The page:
During winter the UK has experienced prolonged spells of extremely cold weather - down to minus 15oC in some areas. This resulted in a significant increase in the number of calls to boiler manufacturers and heating installers from householders where the condensate drainage pipe has frozen and become blocked with ice, causing boiler shutdown. In most cases, problems occur where the condensate drainage pipe was located externally for some part of its length.
A condensate drainage pipe gets rid of any condensate water produced during combustion, transferring it to a drain outside your home. While your boiler is working, it produces a lot of condensate water. An efficient boiler will generate around 2 litres of condensate water an hour at a temperature of around 30-40oC. If your condensate becomes blocked and this water cant be disposed of, a signal is sent to your boiler to prevent it working for safety reasons. If this happens, your boiler may display a fault code such as 133 or 501. These could be signs that your condensate pipe is frozen, which can be easily fixed!
Defrosting a Froze Condensate Pipe
1. Locate your condensate pipe, it will run from inside the house through the wall to an external wall, it's the external part you need to look for.
2. Remove any insulation that is fitted to the outside pipe.
3. Apply a hot water bottle, a microwavable heating pack (the sort used for muscular aches and paints) or cloths soaked in warm water to the exterior pipe, close to the likely point of blockage. This is usually at bends and joints or the connections to the soil stack.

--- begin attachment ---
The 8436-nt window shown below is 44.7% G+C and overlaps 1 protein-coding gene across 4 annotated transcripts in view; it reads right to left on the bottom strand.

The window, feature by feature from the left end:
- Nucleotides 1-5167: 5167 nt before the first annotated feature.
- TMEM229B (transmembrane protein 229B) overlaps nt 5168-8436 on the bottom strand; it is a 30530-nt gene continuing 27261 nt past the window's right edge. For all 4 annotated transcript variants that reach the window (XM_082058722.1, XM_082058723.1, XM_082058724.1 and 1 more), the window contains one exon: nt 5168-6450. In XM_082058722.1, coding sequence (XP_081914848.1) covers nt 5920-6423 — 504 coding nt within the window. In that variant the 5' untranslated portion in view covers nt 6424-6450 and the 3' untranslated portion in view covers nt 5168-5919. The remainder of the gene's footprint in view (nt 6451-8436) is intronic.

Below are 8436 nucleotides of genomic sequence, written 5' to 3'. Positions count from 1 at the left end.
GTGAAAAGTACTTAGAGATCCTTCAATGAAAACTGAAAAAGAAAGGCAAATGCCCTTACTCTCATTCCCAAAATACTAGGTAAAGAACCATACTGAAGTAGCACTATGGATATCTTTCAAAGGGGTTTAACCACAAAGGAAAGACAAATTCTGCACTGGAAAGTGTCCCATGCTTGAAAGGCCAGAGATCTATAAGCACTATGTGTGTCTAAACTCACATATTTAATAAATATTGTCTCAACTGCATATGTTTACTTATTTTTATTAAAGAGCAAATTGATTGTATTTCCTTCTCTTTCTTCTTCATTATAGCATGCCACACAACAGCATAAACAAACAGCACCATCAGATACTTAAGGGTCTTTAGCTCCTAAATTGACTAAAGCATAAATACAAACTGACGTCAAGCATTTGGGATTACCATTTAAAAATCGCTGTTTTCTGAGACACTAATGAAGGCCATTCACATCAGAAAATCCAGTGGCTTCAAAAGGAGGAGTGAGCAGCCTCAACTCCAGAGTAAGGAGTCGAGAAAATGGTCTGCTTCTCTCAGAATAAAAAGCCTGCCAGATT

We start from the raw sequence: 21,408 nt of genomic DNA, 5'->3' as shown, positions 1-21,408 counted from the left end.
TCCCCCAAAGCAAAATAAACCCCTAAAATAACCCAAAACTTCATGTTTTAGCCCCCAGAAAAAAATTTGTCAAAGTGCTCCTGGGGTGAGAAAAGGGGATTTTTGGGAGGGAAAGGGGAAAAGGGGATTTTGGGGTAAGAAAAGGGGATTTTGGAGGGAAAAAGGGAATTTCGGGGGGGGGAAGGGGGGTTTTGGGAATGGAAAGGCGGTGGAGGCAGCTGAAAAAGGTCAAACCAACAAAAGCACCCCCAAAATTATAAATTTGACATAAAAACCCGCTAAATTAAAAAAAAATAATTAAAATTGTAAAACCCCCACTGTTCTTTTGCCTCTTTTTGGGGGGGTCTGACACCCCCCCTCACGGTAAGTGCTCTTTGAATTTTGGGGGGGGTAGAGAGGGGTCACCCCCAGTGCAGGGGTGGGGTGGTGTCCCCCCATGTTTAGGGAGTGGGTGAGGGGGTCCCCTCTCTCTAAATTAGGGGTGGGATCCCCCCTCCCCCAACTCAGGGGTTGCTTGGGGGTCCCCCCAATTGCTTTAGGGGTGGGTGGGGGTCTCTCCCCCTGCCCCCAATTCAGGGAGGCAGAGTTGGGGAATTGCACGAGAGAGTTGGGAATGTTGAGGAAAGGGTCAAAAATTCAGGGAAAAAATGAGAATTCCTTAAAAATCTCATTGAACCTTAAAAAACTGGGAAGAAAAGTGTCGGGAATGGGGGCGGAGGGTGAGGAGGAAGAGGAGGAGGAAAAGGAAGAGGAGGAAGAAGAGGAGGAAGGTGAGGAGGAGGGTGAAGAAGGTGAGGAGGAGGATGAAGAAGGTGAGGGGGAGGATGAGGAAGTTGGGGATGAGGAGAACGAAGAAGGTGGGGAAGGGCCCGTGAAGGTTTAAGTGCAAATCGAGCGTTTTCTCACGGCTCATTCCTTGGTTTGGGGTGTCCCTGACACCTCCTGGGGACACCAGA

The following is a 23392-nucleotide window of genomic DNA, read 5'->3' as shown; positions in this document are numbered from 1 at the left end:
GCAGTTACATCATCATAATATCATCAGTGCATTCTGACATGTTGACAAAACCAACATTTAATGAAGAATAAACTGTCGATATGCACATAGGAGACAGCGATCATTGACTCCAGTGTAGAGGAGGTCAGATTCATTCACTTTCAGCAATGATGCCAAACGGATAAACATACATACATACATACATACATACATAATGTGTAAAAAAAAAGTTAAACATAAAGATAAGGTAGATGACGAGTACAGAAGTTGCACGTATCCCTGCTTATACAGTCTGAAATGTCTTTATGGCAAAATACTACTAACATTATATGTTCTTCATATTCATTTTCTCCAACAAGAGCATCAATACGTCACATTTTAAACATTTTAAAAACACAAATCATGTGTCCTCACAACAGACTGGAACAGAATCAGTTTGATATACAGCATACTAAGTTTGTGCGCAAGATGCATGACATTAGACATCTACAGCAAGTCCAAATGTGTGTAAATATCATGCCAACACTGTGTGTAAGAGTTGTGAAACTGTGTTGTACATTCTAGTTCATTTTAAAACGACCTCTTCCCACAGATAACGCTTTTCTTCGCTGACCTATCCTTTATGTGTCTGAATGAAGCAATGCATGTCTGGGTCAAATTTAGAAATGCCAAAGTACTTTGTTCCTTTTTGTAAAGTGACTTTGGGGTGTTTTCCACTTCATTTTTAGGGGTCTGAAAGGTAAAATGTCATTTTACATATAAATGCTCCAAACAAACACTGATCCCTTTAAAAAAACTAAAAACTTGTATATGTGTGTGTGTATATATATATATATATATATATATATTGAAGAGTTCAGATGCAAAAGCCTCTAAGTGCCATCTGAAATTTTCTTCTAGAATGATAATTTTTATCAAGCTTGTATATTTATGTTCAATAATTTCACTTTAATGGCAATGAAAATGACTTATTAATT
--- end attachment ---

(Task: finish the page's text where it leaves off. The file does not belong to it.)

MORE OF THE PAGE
4. Warm water can also be poured onto the pipe from a watering can or similar container. Do not use boiling water. Note: You should not attempt to thaw a condensate drain pipe if you cannot easily reach it from ground level. Be aware that any water used can quickly freeze if it falls onto pathways - causing a possible slip hazard.
5. To help prevent any further freezing, refit the insulation sleeves onto your pipe. Dry the pip before refitting.
6. In most cases, once the condensate drain pipe is cleared and a reset has been carried out, the boiler will re-ignite using its automatic operating sequence.
If you have any doubts or concerns, seek assistance from a Gas Safe engineer.
The Heating and Hotwater Industry Council (HHIC) have also published guidance for householders on frozen condensate drainage pipes.